Amongst other things, these facts indicate that Turnbull and his LNP government cannot legitimately use jobs growth numbers to justify their continuing persecution of the unemployed. Indeed, the facts probably support the opposite. That is, that the LNP’s ongoing persecution of the unemployed is unreasonable because it is government policy, in permitting so many work visa migrants into Australia, that has caused, and is still causing, the plight of the unemployed in Australia.
In other words, the government is to blame for unemployment NOT the individual unemployed person who is, in reality, a victim of the LNP’s anti-Australian, pro-immigrant ‘(re)shaping the nation’ policy.
But there is another factor relevant to why the official long-term unemployment rate was barely impacted upon by the ‘new jobs’ Turnbull and Cash claim to have created and which factor is not so evident from the Shaping the Nation report and that Tim Colebatch does not mention.
Reviewing the Australian Bureau of Statistics (‘ABS’) Labour statistics pages, upon which Turnbull and Cash rely to make their jobs growth claims, then we learn that the ABS does not measure ‘full-time jobs’ at all but measures only ‘working hours’.
The ABS defines a ‘job’, for the purpose of job creation statistics, to include any increased hour of work for those already employed. Hence, when a worker undertakes additional hours in the form of overtime, for instance, or when a casual or part-time employee works a few extra hours, then each of the additional hours worked is included as a new and separately created ‘job’ in the ABS statistics.
Hence, six additional hours of work by the same person undertaking the tasks they usually do in their usual job is counted as six brand new jobs. This is the case even if the same person is working for the same employer, in the same workplace and is undertaking the same tasks they do in their ordinary or usual work hours. The only difference is that the same person is working a few additional hours more than they did at the time the ABS measured working hours in the previous year.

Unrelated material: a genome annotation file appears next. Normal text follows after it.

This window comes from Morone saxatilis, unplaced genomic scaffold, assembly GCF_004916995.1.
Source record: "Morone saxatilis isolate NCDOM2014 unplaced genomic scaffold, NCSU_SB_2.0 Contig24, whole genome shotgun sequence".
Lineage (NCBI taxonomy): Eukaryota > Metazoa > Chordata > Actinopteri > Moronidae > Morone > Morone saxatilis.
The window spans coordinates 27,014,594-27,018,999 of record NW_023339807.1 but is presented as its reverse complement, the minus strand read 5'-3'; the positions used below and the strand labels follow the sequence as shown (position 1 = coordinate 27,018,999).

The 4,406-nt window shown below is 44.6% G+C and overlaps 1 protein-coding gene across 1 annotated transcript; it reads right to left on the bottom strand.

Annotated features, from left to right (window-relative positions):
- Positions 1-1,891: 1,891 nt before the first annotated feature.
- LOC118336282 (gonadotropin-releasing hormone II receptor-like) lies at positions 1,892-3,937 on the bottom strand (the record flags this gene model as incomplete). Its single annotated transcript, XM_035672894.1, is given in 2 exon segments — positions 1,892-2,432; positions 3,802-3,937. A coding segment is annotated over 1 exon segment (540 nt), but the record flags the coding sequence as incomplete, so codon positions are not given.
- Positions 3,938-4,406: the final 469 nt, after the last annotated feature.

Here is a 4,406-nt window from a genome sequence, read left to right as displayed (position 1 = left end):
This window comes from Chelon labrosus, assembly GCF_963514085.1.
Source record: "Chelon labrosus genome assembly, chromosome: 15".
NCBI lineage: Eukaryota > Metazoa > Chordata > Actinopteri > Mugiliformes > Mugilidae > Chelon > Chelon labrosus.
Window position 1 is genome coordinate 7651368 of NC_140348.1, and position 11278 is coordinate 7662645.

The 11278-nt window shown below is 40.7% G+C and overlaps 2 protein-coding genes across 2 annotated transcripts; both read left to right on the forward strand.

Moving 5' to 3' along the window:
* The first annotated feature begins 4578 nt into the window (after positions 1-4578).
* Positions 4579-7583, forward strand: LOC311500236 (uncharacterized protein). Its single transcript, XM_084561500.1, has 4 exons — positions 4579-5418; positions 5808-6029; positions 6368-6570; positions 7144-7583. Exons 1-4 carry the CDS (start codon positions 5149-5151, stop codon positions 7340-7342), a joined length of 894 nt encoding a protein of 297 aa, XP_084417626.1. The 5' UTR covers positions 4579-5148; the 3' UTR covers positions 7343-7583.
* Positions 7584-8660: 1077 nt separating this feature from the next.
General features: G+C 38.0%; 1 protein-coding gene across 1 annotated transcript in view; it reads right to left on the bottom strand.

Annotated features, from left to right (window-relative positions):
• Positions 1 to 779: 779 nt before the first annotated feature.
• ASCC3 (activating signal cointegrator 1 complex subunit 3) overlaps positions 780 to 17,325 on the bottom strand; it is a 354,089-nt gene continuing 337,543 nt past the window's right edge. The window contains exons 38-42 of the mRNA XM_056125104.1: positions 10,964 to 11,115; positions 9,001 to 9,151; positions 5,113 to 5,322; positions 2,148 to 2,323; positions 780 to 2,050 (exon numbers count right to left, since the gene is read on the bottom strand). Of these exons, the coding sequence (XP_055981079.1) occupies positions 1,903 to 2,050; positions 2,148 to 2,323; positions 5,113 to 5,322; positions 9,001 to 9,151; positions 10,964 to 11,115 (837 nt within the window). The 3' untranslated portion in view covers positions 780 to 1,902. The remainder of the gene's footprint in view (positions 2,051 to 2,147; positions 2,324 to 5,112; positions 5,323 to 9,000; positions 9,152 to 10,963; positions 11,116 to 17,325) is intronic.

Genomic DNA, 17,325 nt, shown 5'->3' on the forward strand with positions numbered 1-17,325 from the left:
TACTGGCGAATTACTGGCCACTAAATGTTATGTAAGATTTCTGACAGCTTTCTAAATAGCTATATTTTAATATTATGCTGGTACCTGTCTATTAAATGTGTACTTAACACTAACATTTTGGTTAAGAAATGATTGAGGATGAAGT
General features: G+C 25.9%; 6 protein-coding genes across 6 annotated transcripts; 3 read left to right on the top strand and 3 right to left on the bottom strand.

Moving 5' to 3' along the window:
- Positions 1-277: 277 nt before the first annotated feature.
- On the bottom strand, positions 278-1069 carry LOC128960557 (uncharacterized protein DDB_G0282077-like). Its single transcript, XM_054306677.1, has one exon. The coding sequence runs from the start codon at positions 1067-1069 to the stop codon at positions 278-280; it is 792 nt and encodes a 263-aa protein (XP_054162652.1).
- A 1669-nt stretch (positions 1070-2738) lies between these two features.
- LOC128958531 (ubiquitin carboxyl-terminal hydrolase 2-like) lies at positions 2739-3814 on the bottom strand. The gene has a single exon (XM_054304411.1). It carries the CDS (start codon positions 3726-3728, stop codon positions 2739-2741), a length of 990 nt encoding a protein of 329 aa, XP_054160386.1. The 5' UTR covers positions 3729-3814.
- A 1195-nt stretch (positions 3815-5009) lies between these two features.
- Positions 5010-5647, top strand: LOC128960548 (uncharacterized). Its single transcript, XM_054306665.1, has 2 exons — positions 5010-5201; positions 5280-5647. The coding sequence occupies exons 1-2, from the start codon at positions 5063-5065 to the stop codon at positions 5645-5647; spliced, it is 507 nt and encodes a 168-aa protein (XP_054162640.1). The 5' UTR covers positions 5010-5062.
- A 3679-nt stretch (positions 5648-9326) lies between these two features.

The ABS relies upon international standards to measure ‘hours of work’ as separate jobs in the way it does. ‘Resolution I’ of The 18th International Conference of Labour Statisticians concerns the measurement of working time. It states the following:
- “Working time can be measured for short measurement units, such as minutes or hours, or for long units such as half-days, days, weeks or months. The measurement unit of “hours” is used for ease of reference.”
The ABS has chosen the ‘ease of reference approach’ by using an hour as the unit of measurement for the creation of a ‘job’. To that effect, the ABS reports that those interviewed in their job creation survey for 2017 responded that they were working on average 0.6% more hours than those interviewed for the corresponding survey at the same time in 2016.
The ABS then extrapolates the percentage of additional hours worked by those in its limited survey sample to the Australian workforce as a whole and it then calculates the total ‘new jobs’ created from the figure arrived at after the process of extrapolation to the entire workforce.